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Derivative processes for modelling metabolic fluxes

Žurauskienė, J., Kirk, P., Thorne, T., Pinney, J. and Stumpf, M. (2014) Derivative processes for modelling metabolic fluxes. Bioinformatics, 30 (13). pp. 1892-1898. ISSN 1460-2059

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To link to this item DOI: 10.1093/bioinformatics/btu069

Abstract/Summary

Motivation: One of the challenging questions in modelling biological systems is to characterize the functional forms of the processes that control and orchestrate molecular and cellular phenotypes. Recently proposed methods for the analysis of metabolic pathways, for example, dynamic flux estimation, can only provide estimates of the underlying fluxes at discrete time points but fail to capture the complete temporal behaviour. To describe the dynamic variation of the fluxes, we additionally require the assumption of specific functional forms that can capture the temporal behaviour. However, it also remains unclear how to address the noise which might be present in experimentally measured metabolite concentrations. Results: Here we propose a novel approach to modelling metabolic fluxes: derivative processes that are based on multiple-output Gaussian processes (MGPs), which are a flexible non-parametric Bayesian modelling technique. The main advantages that follow from MGPs approach include the natural non-parametric representation of the fluxes and ability to impute the missing data in between the measurements. Our derivative process approach allows us to model changes in metabolite derivative concentrations and to characterize the temporal behaviour of metabolic fluxes from time course data. Because the derivative of a Gaussian process is itself a Gaussian process, we can readily link metabolite concentrations to metabolic fluxes and vice versa. Here we discuss how this can be implemented in an MGP framework and illustrate its application to simple models, including nitrogen metabolism in Escherichia coli. Availability and implementation: R code is available from the authors upon request.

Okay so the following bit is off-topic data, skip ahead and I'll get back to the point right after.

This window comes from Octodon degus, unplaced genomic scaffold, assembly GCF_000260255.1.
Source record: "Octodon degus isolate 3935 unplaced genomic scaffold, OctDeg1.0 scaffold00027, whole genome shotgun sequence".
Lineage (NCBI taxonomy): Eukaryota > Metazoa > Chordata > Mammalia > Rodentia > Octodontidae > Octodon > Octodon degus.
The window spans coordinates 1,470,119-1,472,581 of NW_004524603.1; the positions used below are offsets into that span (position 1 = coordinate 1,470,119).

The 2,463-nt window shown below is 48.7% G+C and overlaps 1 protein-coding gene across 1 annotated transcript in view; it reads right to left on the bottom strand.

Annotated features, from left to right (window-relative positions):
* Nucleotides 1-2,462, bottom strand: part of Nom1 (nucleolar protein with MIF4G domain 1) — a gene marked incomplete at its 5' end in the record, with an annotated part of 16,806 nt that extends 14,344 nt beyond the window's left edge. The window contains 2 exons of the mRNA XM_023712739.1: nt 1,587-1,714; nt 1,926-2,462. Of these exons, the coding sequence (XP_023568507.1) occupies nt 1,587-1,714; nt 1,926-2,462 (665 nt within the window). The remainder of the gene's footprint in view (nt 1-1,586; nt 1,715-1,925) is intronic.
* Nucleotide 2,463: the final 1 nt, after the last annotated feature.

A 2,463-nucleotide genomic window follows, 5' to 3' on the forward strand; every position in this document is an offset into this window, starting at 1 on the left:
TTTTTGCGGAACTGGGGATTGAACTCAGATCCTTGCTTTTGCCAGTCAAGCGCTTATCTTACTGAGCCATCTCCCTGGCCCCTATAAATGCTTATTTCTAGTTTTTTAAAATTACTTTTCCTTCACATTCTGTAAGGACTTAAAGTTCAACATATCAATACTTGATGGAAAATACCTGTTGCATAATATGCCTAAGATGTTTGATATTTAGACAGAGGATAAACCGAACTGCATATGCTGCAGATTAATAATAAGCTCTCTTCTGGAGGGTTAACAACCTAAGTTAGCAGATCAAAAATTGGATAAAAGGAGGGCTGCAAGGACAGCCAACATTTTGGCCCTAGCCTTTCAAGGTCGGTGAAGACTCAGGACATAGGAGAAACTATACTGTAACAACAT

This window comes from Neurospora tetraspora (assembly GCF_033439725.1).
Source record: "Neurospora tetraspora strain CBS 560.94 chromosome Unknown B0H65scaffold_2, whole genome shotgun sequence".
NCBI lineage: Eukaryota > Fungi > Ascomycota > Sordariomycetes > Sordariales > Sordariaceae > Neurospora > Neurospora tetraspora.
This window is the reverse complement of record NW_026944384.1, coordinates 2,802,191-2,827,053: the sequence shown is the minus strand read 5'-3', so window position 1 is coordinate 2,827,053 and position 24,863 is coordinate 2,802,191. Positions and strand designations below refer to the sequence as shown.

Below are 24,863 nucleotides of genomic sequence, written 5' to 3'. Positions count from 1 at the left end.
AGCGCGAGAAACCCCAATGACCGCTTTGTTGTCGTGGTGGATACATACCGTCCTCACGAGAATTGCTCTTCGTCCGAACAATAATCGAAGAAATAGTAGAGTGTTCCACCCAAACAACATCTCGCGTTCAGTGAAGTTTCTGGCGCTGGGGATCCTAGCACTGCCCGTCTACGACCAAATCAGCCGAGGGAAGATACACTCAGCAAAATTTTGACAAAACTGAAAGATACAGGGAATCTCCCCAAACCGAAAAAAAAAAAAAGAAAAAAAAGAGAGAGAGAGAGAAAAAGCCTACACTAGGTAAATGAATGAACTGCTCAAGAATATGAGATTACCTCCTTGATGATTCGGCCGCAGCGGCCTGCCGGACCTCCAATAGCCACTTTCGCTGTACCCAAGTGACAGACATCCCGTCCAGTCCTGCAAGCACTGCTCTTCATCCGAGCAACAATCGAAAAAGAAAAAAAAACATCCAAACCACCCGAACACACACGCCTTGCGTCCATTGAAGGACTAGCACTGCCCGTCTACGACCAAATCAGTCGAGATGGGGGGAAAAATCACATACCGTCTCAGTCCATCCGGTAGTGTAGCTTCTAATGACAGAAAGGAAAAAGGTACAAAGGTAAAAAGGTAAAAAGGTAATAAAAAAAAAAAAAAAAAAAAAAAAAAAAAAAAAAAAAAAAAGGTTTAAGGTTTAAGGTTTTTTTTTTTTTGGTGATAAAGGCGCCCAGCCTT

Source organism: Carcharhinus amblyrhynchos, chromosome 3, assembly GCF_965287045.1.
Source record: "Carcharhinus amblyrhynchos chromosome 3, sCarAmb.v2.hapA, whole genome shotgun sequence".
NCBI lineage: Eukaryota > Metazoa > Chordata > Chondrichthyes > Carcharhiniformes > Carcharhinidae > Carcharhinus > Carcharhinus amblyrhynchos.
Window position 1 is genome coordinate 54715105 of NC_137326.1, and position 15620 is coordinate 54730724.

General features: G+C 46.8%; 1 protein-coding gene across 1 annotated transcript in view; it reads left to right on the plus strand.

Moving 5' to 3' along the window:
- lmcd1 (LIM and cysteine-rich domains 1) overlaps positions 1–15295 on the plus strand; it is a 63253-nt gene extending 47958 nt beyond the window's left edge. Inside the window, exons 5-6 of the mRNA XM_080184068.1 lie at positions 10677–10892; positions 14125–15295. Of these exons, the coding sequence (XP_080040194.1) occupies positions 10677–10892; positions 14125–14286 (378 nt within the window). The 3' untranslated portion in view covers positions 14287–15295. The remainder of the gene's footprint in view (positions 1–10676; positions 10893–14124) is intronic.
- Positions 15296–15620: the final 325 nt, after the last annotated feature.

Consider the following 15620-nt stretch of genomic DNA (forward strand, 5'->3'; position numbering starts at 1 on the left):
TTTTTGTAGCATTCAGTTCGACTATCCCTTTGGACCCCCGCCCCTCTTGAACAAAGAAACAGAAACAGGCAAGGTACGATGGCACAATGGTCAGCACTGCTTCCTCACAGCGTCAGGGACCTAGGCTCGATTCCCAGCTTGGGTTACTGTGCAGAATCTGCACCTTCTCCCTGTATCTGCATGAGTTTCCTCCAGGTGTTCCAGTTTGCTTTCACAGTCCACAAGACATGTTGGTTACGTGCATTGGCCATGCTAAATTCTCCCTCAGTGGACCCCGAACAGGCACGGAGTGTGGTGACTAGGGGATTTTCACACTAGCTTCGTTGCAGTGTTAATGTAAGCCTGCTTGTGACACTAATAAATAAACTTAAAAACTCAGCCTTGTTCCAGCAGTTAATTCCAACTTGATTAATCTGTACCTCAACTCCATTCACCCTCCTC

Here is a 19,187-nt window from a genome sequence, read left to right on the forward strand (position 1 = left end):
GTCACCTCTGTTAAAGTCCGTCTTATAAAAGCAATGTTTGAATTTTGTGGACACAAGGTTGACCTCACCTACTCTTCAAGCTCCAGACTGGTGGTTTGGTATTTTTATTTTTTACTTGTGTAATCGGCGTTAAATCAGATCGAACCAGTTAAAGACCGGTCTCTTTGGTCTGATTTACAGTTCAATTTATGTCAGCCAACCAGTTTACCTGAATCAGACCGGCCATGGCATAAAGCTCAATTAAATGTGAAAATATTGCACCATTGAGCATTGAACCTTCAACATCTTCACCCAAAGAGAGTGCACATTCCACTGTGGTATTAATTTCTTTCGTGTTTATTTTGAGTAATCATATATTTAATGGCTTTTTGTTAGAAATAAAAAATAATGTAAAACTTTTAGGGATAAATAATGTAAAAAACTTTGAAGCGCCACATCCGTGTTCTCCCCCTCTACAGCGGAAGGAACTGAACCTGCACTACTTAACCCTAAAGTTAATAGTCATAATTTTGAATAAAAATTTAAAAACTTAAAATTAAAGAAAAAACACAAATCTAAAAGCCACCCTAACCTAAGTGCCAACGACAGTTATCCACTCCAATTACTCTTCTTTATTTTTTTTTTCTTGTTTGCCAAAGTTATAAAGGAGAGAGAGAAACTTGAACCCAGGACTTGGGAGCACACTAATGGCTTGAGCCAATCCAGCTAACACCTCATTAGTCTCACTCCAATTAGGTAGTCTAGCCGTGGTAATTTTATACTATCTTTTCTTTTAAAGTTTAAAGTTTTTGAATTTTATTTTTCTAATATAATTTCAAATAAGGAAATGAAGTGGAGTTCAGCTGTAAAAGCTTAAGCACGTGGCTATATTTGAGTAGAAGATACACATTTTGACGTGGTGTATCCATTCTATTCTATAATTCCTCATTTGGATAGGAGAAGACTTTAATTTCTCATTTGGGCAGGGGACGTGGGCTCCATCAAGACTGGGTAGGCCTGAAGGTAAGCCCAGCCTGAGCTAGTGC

Item Type:Article
Refereed:Yes
Divisions:Faculty of Science > School of Mathematical, Physical and Computational Sciences > Department of Computer Science
ID Code:73508
Publisher:Oxford University Press

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